Marketing can improve their results by identifying longer-term plans and communicating these to developers. This will ultimately enhance the speed at which they’ll get new features in the future.

So in the case of the online quote calculator, a better way to phrase the online quote a calculator would be; “We’ve identified that on-page calculators are a good way to boost conversion, and typically these calculators behave as follows: search capability of services, timeframe outlined and indicative pricing. Please create a way to make and insert a calculator on the page, allowing for modification in the future.”

Product manager communication

First to market Vs realistic timeframes

The delivery date. It can mean a lot of things to different teams. Is it the release to the quality assurance team? Or the tactical marketing team? Or is it a release to the customer or end-user?

Marketing: “If we can’t get this to market in a month, the product might as well not be built.”

Marketing teams are very aware of market windows and often work hard to target a product’s delivery to the right place in that window. 

The reason that time to market is so important is that being late erodes the market that you have to sell your product into. For example, if you initially target a market segment of ten million units, with a market lifetime of 18 months and then you are six months late; the addressable market will likely be in the range of three million units. There may also be changes within the market, that your product has to react to, such as legislation changes, new competitors or shifts in consumer behaviour.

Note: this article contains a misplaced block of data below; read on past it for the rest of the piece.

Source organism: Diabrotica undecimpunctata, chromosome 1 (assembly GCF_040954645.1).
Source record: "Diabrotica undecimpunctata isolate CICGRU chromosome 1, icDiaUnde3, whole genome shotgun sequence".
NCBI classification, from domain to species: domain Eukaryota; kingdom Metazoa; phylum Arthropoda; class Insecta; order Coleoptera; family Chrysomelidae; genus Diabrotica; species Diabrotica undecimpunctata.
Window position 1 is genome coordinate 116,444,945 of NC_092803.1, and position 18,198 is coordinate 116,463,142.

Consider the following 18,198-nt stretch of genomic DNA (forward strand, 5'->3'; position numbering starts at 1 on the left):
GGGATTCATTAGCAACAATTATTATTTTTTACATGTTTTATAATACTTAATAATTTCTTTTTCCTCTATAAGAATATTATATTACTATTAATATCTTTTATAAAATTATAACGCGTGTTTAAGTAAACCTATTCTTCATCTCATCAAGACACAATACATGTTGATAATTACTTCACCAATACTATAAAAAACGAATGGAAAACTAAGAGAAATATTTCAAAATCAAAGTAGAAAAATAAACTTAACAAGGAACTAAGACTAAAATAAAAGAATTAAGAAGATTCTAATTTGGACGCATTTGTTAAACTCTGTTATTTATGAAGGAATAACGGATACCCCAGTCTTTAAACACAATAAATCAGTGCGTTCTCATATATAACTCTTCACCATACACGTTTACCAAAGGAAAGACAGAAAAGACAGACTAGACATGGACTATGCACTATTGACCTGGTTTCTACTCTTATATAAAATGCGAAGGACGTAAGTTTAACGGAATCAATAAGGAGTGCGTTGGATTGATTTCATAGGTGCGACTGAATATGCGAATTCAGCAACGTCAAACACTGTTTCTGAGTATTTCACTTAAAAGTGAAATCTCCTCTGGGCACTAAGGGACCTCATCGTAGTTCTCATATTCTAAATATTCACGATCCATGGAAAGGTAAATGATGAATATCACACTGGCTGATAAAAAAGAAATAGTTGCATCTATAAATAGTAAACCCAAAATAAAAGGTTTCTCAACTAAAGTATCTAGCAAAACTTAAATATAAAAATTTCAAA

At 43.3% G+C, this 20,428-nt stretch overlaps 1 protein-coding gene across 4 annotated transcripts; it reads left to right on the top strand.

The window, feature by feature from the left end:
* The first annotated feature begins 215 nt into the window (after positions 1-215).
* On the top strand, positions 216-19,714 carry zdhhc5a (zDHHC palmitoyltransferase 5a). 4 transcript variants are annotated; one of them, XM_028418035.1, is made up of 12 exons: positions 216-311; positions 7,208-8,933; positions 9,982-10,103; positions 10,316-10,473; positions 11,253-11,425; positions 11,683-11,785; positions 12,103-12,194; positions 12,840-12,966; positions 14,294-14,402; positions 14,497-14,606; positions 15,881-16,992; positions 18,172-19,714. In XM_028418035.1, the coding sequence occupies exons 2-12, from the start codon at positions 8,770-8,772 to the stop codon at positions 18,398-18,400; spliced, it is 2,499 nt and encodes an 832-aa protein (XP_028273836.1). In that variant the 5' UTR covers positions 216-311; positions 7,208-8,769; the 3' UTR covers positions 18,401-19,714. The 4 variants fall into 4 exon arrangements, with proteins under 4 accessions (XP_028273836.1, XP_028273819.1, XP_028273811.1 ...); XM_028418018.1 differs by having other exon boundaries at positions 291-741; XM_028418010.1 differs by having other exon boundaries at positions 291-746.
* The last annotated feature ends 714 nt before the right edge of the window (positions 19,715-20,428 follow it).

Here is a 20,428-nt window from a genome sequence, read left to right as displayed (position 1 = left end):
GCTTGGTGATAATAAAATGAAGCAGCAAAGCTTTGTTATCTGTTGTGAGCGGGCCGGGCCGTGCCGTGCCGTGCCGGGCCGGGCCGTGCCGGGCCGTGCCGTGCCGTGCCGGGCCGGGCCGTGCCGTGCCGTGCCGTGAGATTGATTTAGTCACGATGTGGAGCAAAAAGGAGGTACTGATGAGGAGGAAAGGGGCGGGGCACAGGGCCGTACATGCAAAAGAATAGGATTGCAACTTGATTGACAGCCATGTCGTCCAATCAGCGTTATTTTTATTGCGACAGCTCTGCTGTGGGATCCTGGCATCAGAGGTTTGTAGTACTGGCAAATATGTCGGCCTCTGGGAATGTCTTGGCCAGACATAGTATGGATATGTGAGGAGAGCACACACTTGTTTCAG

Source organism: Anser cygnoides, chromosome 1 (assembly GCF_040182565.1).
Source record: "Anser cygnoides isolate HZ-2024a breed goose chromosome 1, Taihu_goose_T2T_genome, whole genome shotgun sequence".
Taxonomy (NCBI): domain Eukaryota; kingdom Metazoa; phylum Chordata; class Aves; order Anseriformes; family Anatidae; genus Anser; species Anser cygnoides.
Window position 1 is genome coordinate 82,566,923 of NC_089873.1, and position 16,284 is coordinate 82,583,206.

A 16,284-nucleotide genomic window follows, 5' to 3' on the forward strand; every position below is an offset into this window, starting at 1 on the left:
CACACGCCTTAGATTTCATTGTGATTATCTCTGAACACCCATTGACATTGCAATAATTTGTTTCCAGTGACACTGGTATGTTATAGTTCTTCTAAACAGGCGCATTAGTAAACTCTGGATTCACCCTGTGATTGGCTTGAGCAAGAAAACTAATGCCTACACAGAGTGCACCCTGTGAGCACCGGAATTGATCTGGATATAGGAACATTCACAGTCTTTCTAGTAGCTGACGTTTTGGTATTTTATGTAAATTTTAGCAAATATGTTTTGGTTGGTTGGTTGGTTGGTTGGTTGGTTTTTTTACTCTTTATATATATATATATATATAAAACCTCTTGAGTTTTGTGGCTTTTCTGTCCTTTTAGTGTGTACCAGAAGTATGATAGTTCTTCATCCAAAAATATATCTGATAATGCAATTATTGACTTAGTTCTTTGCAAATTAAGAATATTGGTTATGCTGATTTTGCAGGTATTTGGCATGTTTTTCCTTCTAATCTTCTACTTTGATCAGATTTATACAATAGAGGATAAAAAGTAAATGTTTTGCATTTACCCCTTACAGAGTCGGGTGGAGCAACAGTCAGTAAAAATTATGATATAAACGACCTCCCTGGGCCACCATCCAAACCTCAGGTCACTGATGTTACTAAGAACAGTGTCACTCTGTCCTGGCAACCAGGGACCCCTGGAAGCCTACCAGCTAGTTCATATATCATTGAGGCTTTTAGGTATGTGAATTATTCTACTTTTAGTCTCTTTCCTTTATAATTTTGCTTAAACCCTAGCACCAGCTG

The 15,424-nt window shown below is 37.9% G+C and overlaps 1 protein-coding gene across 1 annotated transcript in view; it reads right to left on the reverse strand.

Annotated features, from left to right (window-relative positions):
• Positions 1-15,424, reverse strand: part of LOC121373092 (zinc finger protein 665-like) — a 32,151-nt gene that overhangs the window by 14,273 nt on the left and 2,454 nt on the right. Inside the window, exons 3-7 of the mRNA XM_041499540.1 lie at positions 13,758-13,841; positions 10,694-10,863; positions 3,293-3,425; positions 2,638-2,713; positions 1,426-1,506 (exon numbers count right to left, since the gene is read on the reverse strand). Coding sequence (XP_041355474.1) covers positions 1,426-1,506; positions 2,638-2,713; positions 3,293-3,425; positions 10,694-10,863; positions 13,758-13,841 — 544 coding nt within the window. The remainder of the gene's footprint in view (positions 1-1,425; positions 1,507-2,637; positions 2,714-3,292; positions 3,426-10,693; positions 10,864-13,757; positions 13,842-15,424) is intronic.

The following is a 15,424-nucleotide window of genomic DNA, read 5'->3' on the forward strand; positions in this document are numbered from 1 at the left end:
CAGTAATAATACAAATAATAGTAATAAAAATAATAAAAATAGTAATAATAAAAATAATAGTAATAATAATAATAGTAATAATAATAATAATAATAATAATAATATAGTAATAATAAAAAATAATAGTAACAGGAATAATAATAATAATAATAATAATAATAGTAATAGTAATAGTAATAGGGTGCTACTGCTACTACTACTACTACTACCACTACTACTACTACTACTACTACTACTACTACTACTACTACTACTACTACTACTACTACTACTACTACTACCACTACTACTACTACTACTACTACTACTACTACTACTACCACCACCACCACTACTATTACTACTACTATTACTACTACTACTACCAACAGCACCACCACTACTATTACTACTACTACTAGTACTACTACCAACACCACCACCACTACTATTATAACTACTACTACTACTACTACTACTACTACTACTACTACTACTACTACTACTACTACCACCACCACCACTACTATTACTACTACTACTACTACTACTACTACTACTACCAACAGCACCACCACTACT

In marketing, timing is everything. You want to catch buyers in the moments that will impact their purchasing decisions. For most marketing teams, the date of delivery means when it is released to the customer. Hitting tight deadlines and requiring development teams to move quickly to meet business targets is a consistent occurrence.

Engineering: “How can we commit to a delivery date when we have no clear requirements? 

With website development, the adage “Garbage In, Garbage Out” often applies, an adequate level of detail lowers the risk of overly optimistic/pessimistic deadlines and consequently slippage in delivery dates. Experienced development teams and supporting roles such as Business Analysts and Project Managers should provide clear guidelines to marketing on an acceptable level of detail where requirements are concerned.

How many engineers does it take to change a lightbulb? Just because you have five more people doesn’t mean it will take less time. Some tasks may depend on the completion of other tasks, whereas others can run in parallel. It is also essential to take into account competing priorities and their impact on the availability of development resources.